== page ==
Johnson was also involved with NFHS operations as a member of the Technology Committee and as chair of the Records Committee.
“It was always a labor of love,” Johnson said. “I came into it just happy to be working with high school sports. Basketball was always my first love. I was lucky to fall into a job that suited my interests.
It was my pleasure to work with IBCA leadership during my years at the IHSA. My visits to Chuck Rolinski’s storefront office in Toluca were always memorable. I am very thankful to be recognized.”
Endsley has been with the IESA since 1988 and has occupied the role of executive director since 1996. In his 24 years at the helm, Endsley has fostered the growth of the association to include more than 950 member schools, including nearly 425 schools in its girls basketball state series and 450 in its boys basketball state series. Endsley also oversaw the addition of golf, bowling, cheerleading and chess to the IESA activities lineup during his tenure and expanded existing offerings to accommodate growth in membership.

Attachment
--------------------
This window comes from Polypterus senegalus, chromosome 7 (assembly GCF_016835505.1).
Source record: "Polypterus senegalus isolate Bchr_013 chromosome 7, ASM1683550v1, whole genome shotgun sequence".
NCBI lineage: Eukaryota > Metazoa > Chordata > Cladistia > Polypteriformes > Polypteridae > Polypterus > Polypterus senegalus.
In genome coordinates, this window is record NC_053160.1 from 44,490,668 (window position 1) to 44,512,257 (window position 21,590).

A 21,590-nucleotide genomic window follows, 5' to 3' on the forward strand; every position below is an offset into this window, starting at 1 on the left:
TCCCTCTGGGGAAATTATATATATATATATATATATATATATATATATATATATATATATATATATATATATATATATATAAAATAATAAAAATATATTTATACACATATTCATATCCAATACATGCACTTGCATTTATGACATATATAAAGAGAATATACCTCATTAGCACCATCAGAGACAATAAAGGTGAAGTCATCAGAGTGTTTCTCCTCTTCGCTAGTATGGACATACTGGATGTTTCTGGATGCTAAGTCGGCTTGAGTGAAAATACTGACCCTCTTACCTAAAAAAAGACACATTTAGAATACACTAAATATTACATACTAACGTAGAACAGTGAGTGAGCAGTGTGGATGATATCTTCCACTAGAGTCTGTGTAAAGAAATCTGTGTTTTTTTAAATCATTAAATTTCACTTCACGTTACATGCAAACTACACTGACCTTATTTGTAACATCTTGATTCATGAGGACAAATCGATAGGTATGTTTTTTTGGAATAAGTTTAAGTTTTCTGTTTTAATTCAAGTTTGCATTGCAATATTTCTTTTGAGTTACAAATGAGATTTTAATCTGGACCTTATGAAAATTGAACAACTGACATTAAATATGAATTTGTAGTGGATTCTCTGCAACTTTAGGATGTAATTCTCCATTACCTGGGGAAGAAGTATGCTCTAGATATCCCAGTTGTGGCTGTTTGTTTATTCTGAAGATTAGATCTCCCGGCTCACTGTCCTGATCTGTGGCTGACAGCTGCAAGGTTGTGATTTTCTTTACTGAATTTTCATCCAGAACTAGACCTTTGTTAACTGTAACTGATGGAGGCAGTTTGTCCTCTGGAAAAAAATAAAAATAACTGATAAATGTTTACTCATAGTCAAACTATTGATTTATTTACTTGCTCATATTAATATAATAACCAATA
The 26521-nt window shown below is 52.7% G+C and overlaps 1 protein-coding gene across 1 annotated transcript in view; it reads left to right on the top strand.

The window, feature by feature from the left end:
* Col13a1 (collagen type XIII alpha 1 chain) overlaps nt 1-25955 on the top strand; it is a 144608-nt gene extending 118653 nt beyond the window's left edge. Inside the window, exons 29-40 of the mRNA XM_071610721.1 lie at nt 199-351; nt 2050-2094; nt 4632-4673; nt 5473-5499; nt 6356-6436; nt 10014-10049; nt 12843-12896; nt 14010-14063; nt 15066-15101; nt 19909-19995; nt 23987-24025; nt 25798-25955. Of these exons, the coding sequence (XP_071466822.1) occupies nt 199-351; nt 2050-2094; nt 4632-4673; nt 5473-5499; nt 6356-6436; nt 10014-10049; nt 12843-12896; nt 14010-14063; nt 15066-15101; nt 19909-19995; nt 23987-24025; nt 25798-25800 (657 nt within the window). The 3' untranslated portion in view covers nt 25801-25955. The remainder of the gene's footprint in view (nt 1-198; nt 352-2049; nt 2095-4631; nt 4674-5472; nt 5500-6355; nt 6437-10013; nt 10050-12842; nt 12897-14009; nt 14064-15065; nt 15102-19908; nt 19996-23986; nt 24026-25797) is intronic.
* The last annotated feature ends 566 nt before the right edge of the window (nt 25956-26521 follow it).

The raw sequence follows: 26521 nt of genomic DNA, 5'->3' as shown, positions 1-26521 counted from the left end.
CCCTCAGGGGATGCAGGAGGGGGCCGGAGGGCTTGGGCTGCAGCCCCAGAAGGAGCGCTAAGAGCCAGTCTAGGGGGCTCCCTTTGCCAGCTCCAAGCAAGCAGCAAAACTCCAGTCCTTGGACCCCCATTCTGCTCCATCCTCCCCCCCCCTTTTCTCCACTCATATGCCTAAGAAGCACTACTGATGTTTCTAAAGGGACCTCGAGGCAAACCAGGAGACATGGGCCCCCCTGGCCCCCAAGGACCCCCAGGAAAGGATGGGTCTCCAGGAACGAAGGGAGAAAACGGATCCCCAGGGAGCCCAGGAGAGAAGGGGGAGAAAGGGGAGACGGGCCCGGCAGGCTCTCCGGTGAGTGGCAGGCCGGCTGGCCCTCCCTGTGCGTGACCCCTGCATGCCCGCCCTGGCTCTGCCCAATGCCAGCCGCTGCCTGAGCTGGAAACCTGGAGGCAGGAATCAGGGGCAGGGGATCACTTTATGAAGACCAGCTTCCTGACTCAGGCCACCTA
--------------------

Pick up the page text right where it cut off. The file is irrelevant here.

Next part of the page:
Slated to retire in June 2021, the IBCA recognition will likely be one of the last accolades of Endsley’s active career.
“I am humbled by being selected for this award,” Endsley said. “I thank the IBCA for this honor and everyone who has been associated with the IESA state basketball series because it is those individuals who have fostered the growth of the sport at the junior high/middle school level. Finally, and perhaps most importantly, I am thankful for all the friendships I have made over the years. I am truly blessed."
The IHSA joins the Champaign News Gazette and Quincy Media, Inc. as the IBCA’s 2021
Organizations of the Year, honors that have been bestowed upon three entities annually since 2018. The award recognizes organizations that put forth large numbers of volunteers to organize and run tournaments, conferences, and other initiatives that promote basketball in Illinois.
This article was written with excerpts from articles published by the Illinois High School Association and the Daily Herald of suburban Chicago, Illinois.